Walt Disney World is known for iconic rides and new innovations, the popular ones which stand the test of time and people come back to year after year. But what about the not-so-popular ones, what happens to them? If the people don’t come, eventually the ride will be shut down another one will take its place. Or a ride or show that was new and relevant years ago slowly starts to become outdated. Of course, a whole book could be filled with closed down attractions (for example, an entire Disney waterpark, River Country, is permanently closed on site), but I’ve chosen to focus on one from each major amusement park.
“Mr. Toad’s Wild Ride” opened on the Magic Kingdom’s opening day in 1971. Guests would board an old fashioned car on a track and then zip through several scenes, with the doors opening at the last second before the car crashed into them. It was meant to simulate Mr. Toad’s maniac driving through the town. Mr. Toad’s Wild Ride was unique in the fact that there were a large number of fans disappointed that the attraction was closed down in 1998. It was replaced by The Many Adventures of Winnie the Pooh, which includes a picture of Mr. Toad handing the deed of the place over to Owl.
“Cranium Command” was a humorous show within the Wonders of Life Pavilion, opening in 1989. In it, in audio –animatronic young soldier named Buzzy is sent on a difficult mission to pilot a twelve year old boy. He has to take all of the elements of the body, the left brain, the right brain, the stomach, the adrenal gland, the bladder, and the heart’s left and right ventricles, and make them work together. The story follows a typical day in the life of the boy. Unfortunately, the co-sponsor of the Wonders of Life Pavilion ended its funding in 2001, and after opening seasonally for several years, the pavilion, along with “Cranium Command,” closed permanently in 2007. It has since been used as a meeting space for the Epcot Food and Wine Festival.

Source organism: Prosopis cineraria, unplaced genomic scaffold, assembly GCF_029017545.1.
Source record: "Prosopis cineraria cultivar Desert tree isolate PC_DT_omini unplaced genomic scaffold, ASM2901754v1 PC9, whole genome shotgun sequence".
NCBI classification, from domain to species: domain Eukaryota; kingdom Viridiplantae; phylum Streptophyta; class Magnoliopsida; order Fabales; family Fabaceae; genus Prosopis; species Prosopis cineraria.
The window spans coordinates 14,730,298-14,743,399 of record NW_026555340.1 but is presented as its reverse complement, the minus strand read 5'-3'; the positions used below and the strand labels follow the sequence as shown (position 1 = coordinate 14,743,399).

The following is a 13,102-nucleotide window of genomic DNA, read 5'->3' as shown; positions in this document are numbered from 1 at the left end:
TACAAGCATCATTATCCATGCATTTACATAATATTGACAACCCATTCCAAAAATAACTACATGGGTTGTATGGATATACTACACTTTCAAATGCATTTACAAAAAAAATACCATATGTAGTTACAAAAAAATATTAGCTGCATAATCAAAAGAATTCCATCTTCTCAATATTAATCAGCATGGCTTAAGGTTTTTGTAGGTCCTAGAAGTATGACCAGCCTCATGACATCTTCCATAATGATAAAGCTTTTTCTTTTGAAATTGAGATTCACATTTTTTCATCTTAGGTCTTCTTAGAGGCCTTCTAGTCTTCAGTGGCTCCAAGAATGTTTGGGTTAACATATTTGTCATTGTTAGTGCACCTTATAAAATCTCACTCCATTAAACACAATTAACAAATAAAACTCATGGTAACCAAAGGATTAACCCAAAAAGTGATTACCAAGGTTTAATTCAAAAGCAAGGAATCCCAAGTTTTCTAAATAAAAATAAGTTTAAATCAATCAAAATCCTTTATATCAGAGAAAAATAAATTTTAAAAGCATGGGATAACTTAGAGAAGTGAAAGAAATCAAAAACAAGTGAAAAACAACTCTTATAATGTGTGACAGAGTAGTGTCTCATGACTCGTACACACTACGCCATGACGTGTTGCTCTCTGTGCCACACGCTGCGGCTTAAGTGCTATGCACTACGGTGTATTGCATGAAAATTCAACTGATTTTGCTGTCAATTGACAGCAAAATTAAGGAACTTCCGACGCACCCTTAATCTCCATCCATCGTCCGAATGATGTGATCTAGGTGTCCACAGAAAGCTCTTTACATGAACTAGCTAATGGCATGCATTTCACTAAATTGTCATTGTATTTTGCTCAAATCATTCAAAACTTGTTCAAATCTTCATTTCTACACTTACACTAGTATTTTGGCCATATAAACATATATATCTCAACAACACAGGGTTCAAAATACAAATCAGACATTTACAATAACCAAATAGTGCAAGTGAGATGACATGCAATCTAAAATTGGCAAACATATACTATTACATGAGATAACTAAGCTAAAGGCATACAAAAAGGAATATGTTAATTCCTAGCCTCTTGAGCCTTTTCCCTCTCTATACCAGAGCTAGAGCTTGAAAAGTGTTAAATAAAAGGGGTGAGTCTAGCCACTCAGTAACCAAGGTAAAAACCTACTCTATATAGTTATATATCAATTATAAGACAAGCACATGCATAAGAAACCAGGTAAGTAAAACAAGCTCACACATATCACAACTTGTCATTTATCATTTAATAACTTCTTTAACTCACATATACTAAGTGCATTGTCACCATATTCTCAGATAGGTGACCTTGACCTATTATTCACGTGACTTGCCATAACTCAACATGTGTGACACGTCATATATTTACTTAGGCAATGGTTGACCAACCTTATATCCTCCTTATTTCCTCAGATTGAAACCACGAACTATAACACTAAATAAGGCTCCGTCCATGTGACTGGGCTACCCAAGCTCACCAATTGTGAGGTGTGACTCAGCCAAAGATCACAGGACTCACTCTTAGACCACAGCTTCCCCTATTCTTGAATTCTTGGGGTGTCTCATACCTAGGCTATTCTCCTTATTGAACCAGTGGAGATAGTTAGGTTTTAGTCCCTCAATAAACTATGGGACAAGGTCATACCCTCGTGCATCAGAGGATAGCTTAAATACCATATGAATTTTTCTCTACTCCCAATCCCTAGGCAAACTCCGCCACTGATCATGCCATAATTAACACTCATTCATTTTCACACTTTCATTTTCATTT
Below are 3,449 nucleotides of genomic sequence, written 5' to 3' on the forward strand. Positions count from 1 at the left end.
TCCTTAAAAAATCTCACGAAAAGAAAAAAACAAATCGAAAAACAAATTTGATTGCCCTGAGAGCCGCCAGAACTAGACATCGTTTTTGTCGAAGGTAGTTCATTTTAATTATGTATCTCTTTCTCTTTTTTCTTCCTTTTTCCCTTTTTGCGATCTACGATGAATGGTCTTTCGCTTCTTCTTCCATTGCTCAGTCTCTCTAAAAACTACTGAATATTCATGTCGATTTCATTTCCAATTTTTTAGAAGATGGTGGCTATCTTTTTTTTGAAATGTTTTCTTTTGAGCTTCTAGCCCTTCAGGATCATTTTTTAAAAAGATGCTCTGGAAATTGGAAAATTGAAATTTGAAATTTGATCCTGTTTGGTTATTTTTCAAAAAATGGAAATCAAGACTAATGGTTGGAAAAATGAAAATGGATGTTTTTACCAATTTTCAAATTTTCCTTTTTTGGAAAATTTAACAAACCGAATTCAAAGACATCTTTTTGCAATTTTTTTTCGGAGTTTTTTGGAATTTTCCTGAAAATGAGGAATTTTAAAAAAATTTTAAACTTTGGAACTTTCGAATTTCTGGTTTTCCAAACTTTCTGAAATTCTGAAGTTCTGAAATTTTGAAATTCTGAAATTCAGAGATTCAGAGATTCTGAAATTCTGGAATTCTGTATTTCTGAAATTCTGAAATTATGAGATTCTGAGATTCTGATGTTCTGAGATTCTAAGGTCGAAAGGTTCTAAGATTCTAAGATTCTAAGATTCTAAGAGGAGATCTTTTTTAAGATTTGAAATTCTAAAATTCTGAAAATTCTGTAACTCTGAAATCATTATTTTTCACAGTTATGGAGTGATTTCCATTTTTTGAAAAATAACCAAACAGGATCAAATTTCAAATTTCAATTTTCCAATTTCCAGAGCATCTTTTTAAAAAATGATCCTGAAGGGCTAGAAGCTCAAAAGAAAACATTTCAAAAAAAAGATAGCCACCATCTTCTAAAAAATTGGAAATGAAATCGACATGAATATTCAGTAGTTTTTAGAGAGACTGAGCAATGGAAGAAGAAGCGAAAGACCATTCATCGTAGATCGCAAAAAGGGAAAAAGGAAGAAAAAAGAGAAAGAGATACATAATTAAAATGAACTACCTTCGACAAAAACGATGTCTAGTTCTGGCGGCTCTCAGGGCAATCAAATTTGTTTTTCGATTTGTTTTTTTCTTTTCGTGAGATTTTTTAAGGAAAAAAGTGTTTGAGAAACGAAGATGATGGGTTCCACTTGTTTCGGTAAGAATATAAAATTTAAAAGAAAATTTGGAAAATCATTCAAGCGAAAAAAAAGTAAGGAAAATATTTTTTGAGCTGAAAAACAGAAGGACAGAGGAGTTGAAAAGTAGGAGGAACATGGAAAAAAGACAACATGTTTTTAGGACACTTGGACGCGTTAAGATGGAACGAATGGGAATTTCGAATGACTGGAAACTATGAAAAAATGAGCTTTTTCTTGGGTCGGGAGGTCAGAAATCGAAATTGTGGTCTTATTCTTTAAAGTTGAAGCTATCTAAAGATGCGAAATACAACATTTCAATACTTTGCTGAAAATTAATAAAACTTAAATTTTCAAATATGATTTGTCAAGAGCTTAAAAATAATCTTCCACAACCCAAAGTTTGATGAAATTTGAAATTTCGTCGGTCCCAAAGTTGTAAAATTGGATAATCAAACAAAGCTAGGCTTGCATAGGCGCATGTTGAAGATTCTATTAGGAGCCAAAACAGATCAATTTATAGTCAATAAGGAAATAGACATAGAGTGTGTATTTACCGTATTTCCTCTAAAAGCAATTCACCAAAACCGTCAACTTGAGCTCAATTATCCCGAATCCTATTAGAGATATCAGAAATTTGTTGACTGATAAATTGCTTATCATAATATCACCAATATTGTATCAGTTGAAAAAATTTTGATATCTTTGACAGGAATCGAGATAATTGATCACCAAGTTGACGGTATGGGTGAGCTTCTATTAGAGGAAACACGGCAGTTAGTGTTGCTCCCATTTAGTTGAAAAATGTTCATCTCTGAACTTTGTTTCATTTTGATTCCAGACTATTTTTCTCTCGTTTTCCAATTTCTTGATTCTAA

“Studio Backlot Tour,” when it opened in 1989 in Disney MGM Studios (now Disney Hollywood Studios) in the Streets of America area, took hours to complete and ran through a façade of New York City, a residential street which included the Golden Girls House, a look inside (at the time) working soundstages, and a visit to Catastrophe Canyon, which used special effects to create the impression of a flood on the trams in a canyon. The most recent version, after a 2003 refurbishment, only included a small area with car props, Catastrophe Canyon, and a look inside the costume department for the park. Last September 2014, the ride closed for good.
“Pocahontas and her Forest Friends” was a stage show that premiered in the Animal Kingdom’s Camp Minnie-Mickey Area, which premiered in 1998. In the show, Pocahontas and Grandmother Willow, along with a new tree character, Sprig, teach the audience about living with nature in peace and harmony. The show suffered from comparisons from the much more well produced “Festival of the Lion King,” which was also in Camp Minnie Mickey. The show lasted until 2008.
All of these attractions you can no longer see at Disney World, but if you search you can find photos and videos of each attraction online. But it’s still not the same as attending it in person. Here’s to the closed but not forgotten attractions in Walt Disney World.
Check back tomorrow right here for an announcement about my book, Romance is for Other People!